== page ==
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Four brothers weave a record ‘korbáč’

SHORTLY before Easter, four brothers from Horovce broke the record for the longest korbáč, the whip woven from willow branches that is used by Slovak boys and men to ceremonially whip girls and women in their family and neighbourhood in an Easter Monday tradition.

The Kováč brothers with their monster korbáč. The Kováč brothers with their monster korbáč. (Source: SITA)

Three of the four Kováč brothers – Jaroslav, Ferdinand, and Vladimír – presented their work for measurement in Ilava on April 5 after they had spent nearly a week weaving their korbáč. It stretched for 106.2 metres and was named Slovakia’s longest korbáč and mostly likely the longest whip in the world, as this rather strange tradition is mostly confined to Slovakia and the Czech Republic. The brothers work routine was for one of them to constantly gather willow branches while the other three did the weaving.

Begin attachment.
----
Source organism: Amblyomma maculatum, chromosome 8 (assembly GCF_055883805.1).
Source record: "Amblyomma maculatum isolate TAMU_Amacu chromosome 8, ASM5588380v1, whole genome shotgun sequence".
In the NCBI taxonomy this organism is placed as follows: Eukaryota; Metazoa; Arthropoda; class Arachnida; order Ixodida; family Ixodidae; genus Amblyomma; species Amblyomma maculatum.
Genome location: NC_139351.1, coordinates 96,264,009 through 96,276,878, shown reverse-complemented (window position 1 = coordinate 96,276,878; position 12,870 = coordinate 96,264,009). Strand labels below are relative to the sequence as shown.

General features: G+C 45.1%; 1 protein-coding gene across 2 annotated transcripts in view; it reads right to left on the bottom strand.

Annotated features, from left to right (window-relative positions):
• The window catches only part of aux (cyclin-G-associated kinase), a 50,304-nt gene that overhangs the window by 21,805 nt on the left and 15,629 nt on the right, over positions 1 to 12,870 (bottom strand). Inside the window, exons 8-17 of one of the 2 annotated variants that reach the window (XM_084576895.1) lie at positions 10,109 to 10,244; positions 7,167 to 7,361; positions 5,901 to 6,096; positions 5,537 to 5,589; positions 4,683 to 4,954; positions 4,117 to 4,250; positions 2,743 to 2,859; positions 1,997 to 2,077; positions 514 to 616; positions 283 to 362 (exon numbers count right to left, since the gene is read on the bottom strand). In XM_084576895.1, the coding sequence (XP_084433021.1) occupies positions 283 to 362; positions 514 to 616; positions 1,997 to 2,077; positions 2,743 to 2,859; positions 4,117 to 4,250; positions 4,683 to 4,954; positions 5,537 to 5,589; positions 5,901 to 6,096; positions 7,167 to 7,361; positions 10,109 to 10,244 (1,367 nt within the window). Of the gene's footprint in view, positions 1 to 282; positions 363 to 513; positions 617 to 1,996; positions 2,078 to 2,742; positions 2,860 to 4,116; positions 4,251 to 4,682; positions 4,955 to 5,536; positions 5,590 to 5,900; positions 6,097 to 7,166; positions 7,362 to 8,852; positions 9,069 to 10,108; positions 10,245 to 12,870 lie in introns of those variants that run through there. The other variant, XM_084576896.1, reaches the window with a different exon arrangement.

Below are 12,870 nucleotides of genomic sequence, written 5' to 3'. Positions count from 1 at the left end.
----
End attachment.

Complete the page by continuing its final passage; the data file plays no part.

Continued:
“I dreamed of it,” Jaroslav told the SITA newswire. “I woke up and said I am going to set a record. I was going to ask my brothers but then had second thoughts. At that moment my wife nagged me, saying she knew I would give up. This provoked me so much that I started working.”
It might take a year for the brothers to meet the official requirements of the Guinness Book of World Records and to assure themselves of an entry they are considering weaving an even longer korbáč before the end of the year.

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